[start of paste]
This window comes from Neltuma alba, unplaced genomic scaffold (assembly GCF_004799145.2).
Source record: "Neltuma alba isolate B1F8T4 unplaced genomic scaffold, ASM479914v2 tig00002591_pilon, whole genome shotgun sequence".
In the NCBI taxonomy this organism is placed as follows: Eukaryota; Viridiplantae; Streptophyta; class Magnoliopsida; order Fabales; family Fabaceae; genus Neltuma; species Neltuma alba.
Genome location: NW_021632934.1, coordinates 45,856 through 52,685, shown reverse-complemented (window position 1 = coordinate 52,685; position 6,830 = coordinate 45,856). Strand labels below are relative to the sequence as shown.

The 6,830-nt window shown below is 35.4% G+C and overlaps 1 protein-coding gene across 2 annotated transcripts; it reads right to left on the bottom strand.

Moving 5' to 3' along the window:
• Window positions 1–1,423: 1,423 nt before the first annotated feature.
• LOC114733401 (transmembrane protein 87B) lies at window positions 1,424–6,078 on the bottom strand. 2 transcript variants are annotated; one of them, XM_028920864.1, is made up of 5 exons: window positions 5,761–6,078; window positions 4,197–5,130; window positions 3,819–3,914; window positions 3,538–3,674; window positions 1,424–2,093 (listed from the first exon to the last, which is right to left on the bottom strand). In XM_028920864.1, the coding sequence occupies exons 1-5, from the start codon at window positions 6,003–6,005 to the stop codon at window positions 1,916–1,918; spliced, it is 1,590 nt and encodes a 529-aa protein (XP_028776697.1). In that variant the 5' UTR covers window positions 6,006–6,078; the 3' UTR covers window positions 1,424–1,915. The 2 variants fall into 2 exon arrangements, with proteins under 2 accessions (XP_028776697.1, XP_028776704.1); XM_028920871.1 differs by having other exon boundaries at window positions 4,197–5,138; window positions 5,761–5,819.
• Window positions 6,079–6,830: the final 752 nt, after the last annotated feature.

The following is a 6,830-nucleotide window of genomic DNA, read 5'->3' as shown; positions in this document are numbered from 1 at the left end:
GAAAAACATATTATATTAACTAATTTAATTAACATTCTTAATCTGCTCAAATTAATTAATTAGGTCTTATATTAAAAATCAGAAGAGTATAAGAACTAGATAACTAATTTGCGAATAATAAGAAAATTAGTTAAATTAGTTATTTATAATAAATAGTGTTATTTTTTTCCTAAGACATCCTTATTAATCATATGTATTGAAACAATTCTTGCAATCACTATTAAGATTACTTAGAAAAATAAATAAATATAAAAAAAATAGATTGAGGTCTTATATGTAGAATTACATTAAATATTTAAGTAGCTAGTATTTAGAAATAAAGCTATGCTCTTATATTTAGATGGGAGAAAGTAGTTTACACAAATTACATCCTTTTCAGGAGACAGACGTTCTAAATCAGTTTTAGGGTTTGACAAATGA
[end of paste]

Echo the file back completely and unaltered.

This window comes from Neltuma alba, unplaced genomic scaffold (assembly GCF_004799145.2).
Source record: "Neltuma alba isolate B1F8T4 unplaced genomic scaffold, ASM479914v2 tig00002591_pilon, whole genome shotgun sequence".
In the NCBI taxonomy this organism is placed as follows: Eukaryota; Viridiplantae; Streptophyta; class Magnoliopsida; order Fabales; family Fabaceae; genus Neltuma; species Neltuma alba.
Genome location: NW_021632934.1, coordinates 45,856 through 52,685, shown reverse-complemented (window position 1 = coordinate 52,685; position 6,830 = coordinate 45,856). Strand labels below are relative to the sequence as shown.

The 6,830-nt window shown below is 35.4% G+C and overlaps 1 protein-coding gene across 2 annotated transcripts; it reads right to left on the bottom strand.

Moving 5' to 3' along the window:
• Window positions 1–1,423: 1,423 nt before the first annotated feature.
• LOC114733401 (transmembrane protein 87B) lies at window positions 1,424–6,078 on the bottom strand. 2 transcript variants are annotated; one of them, XM_028920864.1, is made up of 5 exons: window positions 5,761–6,078; window positions 4,197–5,130; window positions 3,819–3,914; window positions 3,538–3,674; window positions 1,424–2,093 (listed from the first exon to the last, which is right to left on the bottom strand). In XM_028920864.1, the coding sequence occupies exons 1-5, from the start codon at window positions 6,003–6,005 to the stop codon at window positions 1,916–1,918; spliced, it is 1,590 nt and encodes a 529-aa protein (XP_028776697.1). In that variant the 5' UTR covers window positions 6,006–6,078; the 3' UTR covers window positions 1,424–1,915. The 2 variants fall into 2 exon arrangements, with proteins under 2 accessions (XP_028776697.1, XP_028776704.1); XM_028920871.1 differs by having other exon boundaries at window positions 4,197–5,138; window positions 5,761–5,819.
• Window positions 6,079–6,830: the final 752 nt, after the last annotated feature.

The following is a 6,830-nucleotide window of genomic DNA, read 5'->3' as shown; positions in this document are numbered from 1 at the left end:
GAAAAACATATTATATTAACTAATTTAATTAACATTCTTAATCTGCTCAAATTAATTAATTAGGTCTTATATTAAAAATCAGAAGAGTATAAGAACTAGATAACTAATTTGCGAATAATAAGAAAATTAGTTAAATTAGTTATTTATAATAAATAGTGTTATTTTTTTCCTAAGACATCCTTATTAATCATATGTATTGAAACAATTCTTGCAATCACTATTAAGATTACTTAGAAAAATAAATAAATATAAAAAAAATAGATTGAGGTCTTATATGTAGAATTACATTAAATATTTAAGTAGCTAGTATTTAGAAATAAAGCTATGCTCTTATATTTAGATGGGAGAAAGTAGTTTACACAAATTACATCCTTTTCAGGAGACAGACGTTCTAAATCAGTTTTAGGGTTTGACAAATGA